The King's Biship victory earned Lost in the Fog a ticket to the Breeders' Cup.

The King's Biship victory earned Lost in the Fog a ticket to the Breeders' Cup.

Skip Dickstein

Unbeaten Lost in the Fog Arrives for Breeders' Cup

The horse that more people are talking about than any other in the eight Breeders' Cup World Thoroughbred Championships races arrived safely at Belmont Park Saturday night.

Lost in the Fog, the unbeaten favorite for the Oct. 29 TVG Breeders' Cup Sprint (gr. I), is getting more ink than the horses preparing to compete in the Breeders' Cup Classic – Powered by Dodge (gr. I).

"Well, I hear that," trainer Greg Gilchrest said. "I think it's the old story of everybody has a dream in America. Most Americans can relate to him, they like his story. The like the underdog."

Of course now, having won all 10 of his races, Lost in the Fog is not an underdog.

"Yeah, but for some reason he still has that underdog role even though he's the favorite," Gilchrest added.

The son of Lost Soldier is in Kiaran McLaughlin's barn in the same stall he occupied when he came to Belmont in June for the Riva Ridge Breeders' Cup Handicap (gr. II).

In that race, Gilchrest said, Harry Aleo's Lost in the Fog answered some big questions.

"You knew at some point he would really get challenged, that someone would look him in the eye," Gilchrest said. "He'd won very easily in every race before that. In the Riva Ridge, three horses made a run at him and he kept putting them away. He answered the heart question."

Lost in the Fog won the Riva Ridge by 1 1/4 lengths, his smallest winning margin in his 10 starts. It also was the only time he has been ridden by someone other than Russell Baze, who was injured at the time. Edgar Prado substituted that day.

Prior to the Riva Ridge, Gilchrest said he had no intention of running in the Breeders' Cup.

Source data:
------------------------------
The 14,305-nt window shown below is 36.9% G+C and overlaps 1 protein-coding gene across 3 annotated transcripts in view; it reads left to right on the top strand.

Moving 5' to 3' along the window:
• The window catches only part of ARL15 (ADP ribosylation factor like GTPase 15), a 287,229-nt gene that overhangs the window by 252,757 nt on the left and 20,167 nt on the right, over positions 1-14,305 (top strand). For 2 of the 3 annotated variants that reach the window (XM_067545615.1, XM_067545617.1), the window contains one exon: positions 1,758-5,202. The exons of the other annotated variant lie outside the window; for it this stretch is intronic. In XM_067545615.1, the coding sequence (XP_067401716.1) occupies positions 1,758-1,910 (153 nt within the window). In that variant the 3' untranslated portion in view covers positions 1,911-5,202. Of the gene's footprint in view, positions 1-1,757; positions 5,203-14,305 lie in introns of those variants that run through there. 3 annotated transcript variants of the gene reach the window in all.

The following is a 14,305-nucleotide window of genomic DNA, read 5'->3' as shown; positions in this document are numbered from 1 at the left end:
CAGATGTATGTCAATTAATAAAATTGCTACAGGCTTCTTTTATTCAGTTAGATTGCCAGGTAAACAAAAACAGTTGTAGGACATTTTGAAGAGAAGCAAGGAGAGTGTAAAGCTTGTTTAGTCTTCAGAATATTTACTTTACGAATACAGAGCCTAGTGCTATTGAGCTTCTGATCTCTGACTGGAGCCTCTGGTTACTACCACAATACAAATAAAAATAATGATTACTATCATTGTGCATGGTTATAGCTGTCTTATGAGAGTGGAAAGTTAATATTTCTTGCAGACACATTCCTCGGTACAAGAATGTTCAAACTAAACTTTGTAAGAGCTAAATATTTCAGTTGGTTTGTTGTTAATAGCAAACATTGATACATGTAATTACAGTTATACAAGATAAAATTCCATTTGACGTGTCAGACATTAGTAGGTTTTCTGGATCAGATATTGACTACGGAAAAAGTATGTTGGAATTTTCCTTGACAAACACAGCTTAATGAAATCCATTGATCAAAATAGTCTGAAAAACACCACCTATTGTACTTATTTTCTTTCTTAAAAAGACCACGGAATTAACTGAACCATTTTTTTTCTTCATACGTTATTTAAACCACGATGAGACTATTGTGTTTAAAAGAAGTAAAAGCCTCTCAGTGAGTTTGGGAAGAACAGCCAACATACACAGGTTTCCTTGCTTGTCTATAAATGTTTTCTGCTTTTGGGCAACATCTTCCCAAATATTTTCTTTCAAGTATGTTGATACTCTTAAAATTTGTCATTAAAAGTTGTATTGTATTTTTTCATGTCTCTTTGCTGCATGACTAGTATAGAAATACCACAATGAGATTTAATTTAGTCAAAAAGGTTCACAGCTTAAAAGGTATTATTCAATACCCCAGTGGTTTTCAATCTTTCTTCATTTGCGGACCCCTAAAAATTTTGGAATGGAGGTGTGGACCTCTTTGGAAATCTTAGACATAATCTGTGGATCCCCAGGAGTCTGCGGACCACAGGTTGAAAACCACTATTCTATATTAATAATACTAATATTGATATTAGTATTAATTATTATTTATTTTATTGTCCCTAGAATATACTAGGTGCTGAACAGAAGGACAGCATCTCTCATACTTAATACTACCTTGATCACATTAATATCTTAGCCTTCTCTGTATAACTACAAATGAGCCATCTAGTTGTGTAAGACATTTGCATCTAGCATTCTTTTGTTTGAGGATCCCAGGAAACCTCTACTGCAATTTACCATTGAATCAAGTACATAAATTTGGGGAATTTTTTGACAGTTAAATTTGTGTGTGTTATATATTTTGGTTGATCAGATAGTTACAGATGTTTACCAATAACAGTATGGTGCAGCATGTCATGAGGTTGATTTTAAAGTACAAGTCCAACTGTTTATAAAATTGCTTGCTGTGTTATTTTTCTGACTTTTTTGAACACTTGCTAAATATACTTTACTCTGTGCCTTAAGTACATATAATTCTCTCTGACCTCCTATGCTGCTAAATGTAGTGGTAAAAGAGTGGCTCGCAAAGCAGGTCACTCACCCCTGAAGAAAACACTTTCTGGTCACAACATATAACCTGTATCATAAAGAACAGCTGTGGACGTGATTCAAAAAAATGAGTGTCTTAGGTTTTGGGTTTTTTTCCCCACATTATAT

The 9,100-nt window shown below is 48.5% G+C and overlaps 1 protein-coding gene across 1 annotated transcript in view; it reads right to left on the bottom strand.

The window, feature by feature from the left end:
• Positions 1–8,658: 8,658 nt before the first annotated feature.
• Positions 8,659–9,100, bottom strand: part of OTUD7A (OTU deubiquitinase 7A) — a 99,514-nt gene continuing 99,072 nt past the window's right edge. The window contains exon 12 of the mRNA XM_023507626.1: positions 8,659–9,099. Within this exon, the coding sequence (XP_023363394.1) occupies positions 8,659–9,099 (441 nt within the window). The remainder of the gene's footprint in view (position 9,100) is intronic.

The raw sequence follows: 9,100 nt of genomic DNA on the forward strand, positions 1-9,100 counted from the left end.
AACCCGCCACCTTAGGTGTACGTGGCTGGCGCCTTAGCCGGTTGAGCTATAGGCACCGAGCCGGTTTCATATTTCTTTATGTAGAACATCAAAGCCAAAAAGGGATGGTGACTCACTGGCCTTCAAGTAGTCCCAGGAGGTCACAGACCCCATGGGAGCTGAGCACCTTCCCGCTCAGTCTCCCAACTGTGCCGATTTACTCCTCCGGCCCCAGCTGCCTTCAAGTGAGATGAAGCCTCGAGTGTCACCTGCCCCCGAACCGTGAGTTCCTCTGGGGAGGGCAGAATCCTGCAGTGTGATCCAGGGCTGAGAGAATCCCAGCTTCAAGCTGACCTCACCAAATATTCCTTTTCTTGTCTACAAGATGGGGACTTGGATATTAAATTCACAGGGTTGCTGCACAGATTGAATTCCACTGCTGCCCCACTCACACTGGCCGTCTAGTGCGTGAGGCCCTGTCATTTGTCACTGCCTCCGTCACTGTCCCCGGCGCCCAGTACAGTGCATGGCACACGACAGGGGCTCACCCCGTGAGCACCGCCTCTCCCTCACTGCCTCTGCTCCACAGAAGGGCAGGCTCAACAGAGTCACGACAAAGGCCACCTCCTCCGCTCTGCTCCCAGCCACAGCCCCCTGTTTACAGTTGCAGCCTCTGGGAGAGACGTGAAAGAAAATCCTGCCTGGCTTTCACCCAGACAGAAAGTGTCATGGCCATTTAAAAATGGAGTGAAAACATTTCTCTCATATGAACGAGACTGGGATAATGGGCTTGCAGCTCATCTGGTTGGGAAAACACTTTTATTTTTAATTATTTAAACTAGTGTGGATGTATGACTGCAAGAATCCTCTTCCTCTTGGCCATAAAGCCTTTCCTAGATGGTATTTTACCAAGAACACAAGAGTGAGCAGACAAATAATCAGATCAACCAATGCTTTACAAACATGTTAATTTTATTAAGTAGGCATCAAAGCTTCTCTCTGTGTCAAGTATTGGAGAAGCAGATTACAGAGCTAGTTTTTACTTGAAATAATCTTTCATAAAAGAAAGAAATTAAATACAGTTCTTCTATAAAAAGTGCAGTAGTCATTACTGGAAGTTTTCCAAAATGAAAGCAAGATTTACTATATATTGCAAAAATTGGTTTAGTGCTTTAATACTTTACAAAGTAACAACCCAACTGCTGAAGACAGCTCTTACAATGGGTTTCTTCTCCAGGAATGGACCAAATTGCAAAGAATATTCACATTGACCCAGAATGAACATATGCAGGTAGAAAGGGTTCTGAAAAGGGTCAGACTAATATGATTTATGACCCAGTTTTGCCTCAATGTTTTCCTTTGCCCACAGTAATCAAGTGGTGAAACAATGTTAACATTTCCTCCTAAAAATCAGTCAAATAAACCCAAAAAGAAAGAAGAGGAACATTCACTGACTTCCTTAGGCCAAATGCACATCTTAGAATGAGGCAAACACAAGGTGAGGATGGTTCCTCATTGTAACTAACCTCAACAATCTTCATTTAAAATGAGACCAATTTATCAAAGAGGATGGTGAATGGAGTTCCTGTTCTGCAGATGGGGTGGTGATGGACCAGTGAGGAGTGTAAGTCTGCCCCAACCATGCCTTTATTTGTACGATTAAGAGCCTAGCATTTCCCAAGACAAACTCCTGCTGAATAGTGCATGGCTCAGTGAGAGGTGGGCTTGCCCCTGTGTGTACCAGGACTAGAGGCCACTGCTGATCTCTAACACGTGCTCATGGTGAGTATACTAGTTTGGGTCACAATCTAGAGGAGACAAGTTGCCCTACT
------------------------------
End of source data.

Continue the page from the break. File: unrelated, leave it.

"I had no thought of that but then he won and things kept building. I thought if he won the King's Bishop (Aug. 27) we would have to start thinking Breeders' Cup."

Gilchrest nearly won the Breeders' Cup Sprint in 1994 at Churchill Downs. He trained the filly Soviet problem for Harris Farms and Don Valpredo. Under Chris McCarron, she battled on the front end with Honor the Hero, disposed of him and then was collared by Cherokee Run, who came from off the pace and beat her a head in a thrilling stretch drive.

"I got the tape out last week and watched the race," Gilchrest said. "I hadn't watched it in 11 years. They went the first quarter in twenty-one and one."

Lost in the Fog is just a 3-year-old, so he is still growing, even though Gilchrest said he doesn't see it. But others do.

"When Edgar worked him at Saratoga for me, he said Lost in the Fog had gotten bigger," Gilchrest said. "I hadn't noticed it but it seems others have."

Seated nearby, Suzie Milne, a Calder-based exercise rider who gets on Lost in the Fog when he travels from his Northern California base, agreed. "I just saw him for the first time since Saratoga and he has grown," she said. "He's bigger and he's stronger."

"He amazes me," Gilchrest said. "He just keeps showing up. He has such talent. Again, go back to the Riva Ridge. He had previously won just on talent. He won that race on talent and heart. He showed he has what the good ones have."

Asked if there will be arguments about Horse of the Year should Lost in the Fog win Saturday, Gilchrest said, "I'd like to start some."

The trainer has done his homework. At his hotel, he has the charts from the three Breeders' Cup Sprint races previously run at Belmont, which clearly show being on the lead, which is where Lost in the Fog likes to run, is a good thing.

In 1990, Safely Kept and Dayjur were one-two the whole way; in 1995, Desert Stormer led the whole way and Mr. Greeley was second the entire six furlongs; and in 2001, though Squirtle Squirt was third early, he was less than two lengths from the lead and the two leaders, Xtra Heat and Caller One, finished second and third.